The third scheme, Teach and, created by the Open University and BBC Worldwide, is now due for launch. The scheme is backed by people like Ted Wragg, Estelle Morris MP and Tim Brighouse and is not just about ICT, but about the whole curriculum. Designed for everyone in education, the varied, media-rich courses and resources can be used for individual study and accreditation towards Open University higher-level qualifications (masters level).

After the problems of the past it is no exaggeration to say the success of the initiatives will be crucial for the future of UK education.

Questions to ask

* Is there an understanding of CPD as career-long?

* Is it one-off or on-going?

* Has there been an audit of staff training needs?

* Is CPD open to all staff?

* Is support for subject teaching integrated into support for the whole school?

* Is there evidence that your CPD provider is effective?

* Will the training be accredited by a national body?

* Is there a feedback channel for praise and criticism?

Case studies Educationists at Canterbury Christ Church University College have been collating case studies of NOF training success stories on behalf of the National Council for School Leadership and the British Educational Communication and Technology Agency. These have been built into a website and can be seen at: Contacts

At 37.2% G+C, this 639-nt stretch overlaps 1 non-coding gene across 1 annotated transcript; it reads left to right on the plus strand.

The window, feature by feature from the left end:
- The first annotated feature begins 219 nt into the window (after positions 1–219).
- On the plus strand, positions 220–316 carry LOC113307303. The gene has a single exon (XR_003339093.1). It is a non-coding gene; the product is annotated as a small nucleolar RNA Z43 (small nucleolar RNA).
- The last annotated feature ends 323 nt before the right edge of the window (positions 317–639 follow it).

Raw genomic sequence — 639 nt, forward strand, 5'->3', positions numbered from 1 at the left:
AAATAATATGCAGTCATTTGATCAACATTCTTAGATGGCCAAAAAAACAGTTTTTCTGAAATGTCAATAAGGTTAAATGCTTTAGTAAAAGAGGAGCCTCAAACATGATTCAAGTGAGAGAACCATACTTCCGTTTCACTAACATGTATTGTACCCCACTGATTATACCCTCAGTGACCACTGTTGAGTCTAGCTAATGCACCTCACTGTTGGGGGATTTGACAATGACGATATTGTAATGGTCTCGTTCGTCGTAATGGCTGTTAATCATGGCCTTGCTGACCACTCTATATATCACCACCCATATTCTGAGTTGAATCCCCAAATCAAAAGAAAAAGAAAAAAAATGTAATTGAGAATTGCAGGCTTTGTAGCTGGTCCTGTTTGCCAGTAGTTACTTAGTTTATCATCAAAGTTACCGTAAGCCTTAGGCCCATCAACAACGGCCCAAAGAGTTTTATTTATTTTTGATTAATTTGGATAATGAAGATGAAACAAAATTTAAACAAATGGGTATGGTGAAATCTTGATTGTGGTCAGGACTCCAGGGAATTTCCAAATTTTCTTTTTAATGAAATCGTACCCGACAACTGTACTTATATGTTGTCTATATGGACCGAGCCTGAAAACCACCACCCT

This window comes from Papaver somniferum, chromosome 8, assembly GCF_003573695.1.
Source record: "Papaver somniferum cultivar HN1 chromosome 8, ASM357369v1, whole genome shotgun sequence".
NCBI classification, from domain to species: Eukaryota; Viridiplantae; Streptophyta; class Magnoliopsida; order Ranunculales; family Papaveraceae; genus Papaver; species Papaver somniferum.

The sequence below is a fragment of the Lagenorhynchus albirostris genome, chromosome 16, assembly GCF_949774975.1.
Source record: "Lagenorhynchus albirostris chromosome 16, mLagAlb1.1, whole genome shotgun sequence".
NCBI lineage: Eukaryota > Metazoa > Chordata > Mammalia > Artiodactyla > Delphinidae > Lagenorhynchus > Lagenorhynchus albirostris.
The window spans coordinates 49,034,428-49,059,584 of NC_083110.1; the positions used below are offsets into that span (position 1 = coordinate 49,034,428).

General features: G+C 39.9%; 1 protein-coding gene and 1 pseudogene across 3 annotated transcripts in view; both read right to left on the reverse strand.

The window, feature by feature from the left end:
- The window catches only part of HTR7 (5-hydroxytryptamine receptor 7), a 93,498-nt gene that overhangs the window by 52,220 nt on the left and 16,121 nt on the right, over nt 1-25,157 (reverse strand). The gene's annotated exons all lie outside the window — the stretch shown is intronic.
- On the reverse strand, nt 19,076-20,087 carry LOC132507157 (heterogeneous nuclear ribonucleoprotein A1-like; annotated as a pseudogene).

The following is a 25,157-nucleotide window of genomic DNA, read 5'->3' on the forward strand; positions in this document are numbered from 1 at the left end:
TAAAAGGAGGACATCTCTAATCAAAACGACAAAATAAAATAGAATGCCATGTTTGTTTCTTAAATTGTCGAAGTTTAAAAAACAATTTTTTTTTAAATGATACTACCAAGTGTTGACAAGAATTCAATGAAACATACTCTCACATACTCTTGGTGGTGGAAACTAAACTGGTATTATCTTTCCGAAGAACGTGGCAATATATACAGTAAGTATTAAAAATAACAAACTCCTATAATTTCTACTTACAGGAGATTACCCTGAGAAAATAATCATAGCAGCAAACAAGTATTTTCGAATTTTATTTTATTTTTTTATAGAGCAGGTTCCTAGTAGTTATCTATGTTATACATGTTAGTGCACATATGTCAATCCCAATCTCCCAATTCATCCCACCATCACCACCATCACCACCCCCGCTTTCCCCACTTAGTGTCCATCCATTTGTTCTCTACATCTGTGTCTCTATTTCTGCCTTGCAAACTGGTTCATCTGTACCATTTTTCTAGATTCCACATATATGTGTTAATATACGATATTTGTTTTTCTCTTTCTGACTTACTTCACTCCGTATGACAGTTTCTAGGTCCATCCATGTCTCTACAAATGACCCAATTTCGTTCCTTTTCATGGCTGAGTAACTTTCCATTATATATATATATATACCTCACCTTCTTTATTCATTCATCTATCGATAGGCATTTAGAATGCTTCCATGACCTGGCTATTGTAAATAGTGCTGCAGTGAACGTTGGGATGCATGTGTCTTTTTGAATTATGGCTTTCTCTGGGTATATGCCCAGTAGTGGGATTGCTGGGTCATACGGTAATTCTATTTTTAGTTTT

* National Council for School Leadership (NCSL)

* British Educational and Communications Technology Agency (Becta)

* (OU and BBC)

* 3T Productions (Indigo visions)

* New Media (Science Consortium)

* SfE

* MPowerNet

* Lewisham Professional Development Centre Tel: 020 8314 9341

* ICAA Ltd.

Tel: 01962 735 801

* The IT Learning Exchange Tel: 020 7753 5092

* Inclusive Consultancy and Training Syndicate Tel: 01457 819790

* Granada Learning Professional Development Tel: 020 8996 6020

* The Advisory Unit Tel: 01707 266714 The back-to-school issue of Online (Sept 10) will feature Scotland's Masterclass staff development ICT programme.